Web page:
Counting the cons: the painful paralysis that we otherwise call stage fright has chosen me as a companion. But why have I allowed it to become so close to me?
For the longest time, I just couldn’t figure it out. The world barely has room for the confident artist, what to speak of me, sitting there with a pounding heart, questioning my own worth.
And that’s my own truth, less factual perhaps than my pros-list above but no less impactful. When I’m on a stage with people’s restless eyes on me, I feel like my worth as a person is being measured. Until recently, I really thought I had danced awfully that night on my graduation in 2007. I was actually shocked when I sat down and watched the video:
Aside from certain shyness on my face, I can’t see much that indicates the amount of inner turmoil I experienced. Discovering what I look like on the outside compared to what I feel on the inside has been another conundrum.
Even now, with at least a hundred performances under my belt (yes, I’ve tortured myself that many times!), I cannot say that I’m free from stage fright. If anything, my stage fright has spread out its claws further into my life. This might make more sense if I remind you that I don’t see it as stage fright as much as people-fright. I eventually discovered that it wasn’t the stage itself that I feared, but the people who would watch me. Whenever I venture out to do something new, step out of the known, I’m gripped by this people-fright.
What will people say? What will they think? What will they do?
But here are four things that have helped me become free:
A group of people can be frightening, especially when I don’t know them. But most often, one person isn’t. When I interact with another person, I’m often reminded that I’m not as alone as I imagine. Really, few things have worked as well as this, the simple reminder of how much we share as human beings.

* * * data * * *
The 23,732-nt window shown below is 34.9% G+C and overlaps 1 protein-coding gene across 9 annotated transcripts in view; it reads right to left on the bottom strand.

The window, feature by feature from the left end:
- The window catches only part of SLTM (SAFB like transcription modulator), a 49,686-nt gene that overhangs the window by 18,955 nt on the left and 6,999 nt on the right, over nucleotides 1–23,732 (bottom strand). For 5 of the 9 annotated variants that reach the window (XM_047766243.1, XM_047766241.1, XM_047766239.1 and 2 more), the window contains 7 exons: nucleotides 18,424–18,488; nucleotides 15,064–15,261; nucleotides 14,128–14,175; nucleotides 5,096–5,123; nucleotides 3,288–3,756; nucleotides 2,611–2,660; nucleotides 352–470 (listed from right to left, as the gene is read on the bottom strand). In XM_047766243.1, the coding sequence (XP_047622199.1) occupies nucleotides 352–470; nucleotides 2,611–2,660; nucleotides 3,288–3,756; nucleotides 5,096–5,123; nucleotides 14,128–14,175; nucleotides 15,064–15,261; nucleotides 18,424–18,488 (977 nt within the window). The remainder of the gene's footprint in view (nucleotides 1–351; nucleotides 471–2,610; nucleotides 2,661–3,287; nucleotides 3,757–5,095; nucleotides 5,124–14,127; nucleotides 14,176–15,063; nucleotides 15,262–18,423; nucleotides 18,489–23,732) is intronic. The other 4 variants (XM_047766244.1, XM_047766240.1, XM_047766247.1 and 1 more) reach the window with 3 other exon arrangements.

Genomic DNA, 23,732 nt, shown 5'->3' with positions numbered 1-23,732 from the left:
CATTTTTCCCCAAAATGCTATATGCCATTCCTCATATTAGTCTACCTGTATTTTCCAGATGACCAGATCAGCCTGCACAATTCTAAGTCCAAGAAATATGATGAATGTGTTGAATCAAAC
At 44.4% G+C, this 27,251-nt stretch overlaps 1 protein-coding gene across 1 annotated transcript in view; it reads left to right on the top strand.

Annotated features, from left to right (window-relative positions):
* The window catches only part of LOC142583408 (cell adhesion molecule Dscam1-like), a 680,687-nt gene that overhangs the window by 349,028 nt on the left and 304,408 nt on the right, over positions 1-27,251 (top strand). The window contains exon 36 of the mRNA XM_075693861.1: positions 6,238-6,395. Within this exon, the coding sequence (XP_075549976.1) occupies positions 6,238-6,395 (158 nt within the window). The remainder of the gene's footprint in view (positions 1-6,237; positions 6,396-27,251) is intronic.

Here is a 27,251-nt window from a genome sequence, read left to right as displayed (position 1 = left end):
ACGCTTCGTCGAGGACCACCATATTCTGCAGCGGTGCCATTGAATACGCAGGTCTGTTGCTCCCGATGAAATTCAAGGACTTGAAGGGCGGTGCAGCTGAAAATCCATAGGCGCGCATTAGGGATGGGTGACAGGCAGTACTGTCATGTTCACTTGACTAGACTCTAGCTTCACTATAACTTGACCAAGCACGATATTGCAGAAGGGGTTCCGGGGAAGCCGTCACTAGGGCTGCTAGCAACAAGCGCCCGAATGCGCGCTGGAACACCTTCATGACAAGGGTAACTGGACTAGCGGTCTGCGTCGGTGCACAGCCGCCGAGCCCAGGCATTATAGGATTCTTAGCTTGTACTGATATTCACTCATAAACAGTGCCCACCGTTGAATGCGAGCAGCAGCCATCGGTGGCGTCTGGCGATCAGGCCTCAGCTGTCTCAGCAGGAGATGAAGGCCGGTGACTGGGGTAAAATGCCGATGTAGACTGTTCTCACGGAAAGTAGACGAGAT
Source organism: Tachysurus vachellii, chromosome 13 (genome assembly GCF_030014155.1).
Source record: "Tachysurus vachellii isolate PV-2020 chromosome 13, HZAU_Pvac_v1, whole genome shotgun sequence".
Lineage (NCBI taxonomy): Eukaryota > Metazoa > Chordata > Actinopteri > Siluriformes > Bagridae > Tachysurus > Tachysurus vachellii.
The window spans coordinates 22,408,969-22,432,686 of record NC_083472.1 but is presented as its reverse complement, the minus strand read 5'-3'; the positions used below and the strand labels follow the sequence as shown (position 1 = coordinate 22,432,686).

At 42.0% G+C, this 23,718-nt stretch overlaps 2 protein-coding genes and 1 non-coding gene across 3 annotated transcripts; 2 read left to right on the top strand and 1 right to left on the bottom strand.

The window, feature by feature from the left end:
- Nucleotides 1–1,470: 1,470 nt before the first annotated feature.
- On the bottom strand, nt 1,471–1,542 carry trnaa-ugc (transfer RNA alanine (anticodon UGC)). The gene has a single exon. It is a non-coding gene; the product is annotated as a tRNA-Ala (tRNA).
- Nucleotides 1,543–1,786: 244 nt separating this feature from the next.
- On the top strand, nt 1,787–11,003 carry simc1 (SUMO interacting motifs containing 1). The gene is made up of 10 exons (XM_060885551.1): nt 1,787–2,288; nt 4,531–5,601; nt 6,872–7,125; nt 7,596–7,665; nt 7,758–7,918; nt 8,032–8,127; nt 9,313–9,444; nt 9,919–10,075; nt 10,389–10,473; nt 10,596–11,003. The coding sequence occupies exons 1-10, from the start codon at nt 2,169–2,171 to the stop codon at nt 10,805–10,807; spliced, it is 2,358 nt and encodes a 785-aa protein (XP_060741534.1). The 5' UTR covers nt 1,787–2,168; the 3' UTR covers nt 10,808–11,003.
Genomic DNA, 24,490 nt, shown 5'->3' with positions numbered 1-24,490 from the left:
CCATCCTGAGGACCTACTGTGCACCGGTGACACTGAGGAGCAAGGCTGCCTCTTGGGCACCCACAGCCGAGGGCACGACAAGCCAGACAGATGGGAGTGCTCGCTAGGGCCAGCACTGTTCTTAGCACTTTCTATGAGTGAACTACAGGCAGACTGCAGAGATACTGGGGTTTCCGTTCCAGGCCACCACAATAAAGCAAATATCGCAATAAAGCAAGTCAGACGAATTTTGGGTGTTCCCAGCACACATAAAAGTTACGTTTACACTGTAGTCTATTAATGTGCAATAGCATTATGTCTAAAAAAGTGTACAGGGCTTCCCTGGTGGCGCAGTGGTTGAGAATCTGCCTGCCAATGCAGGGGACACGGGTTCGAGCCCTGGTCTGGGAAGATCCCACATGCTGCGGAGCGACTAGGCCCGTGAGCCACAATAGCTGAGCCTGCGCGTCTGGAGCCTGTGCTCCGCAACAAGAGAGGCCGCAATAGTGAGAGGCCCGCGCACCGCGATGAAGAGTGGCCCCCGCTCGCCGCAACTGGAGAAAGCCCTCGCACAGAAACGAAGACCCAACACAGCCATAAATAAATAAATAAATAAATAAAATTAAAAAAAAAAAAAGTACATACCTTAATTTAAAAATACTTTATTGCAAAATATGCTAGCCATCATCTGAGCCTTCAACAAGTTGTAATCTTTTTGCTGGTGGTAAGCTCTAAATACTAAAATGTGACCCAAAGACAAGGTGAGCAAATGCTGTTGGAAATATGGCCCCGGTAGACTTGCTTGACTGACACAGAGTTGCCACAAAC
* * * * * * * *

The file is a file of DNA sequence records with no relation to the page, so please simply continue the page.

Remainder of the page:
2. A personal mantra that soothes me.
I’ve stopped being afraid to use affirmations when I need them. It can be a phrase like, “I’ve got what it takes to do this” or words, “I’m strong and confident.” It might feel silly at first, like indulging a self-delusion, but it works. For me, it’s been important to find the right words. Certain words make me tingle and feel warm. This lets me know that I’m telling myself something true.
3. Do in private what I want to do in public.
If you want to speak confidently, begin at home. It’s a smaller and more forgiving audience. The more I’ve built my own personal practice, the less self-conscious I feel when I’m in action publicly.
4. When all else fails, shake it!
Seriously, this works every time. Just get your whole body into a vibrato, shaking and moving each and every part of it. It’s very hard, impossible actually, to remain serious and stiff, when you’re literally shaking your whole body. The first time I did this, I couldn’t believe how incredibly loose and free I felt. And it’s worked every time since, so shake it, shake it, shake it.
Vrinda Sheth is in the process of discovering what she wants to do with her life. Meanwhile, she dances, writes, and performs with The Mayapuris. She also recently graduated from University of Florida with a B.A. in English and has published an award-winning book titled, “Prince Rama: Son of the Solar Dynasty.” To find out more about her or read other thoughts by her, visit Like Telling a Secret.
Editor: Cassandra Smith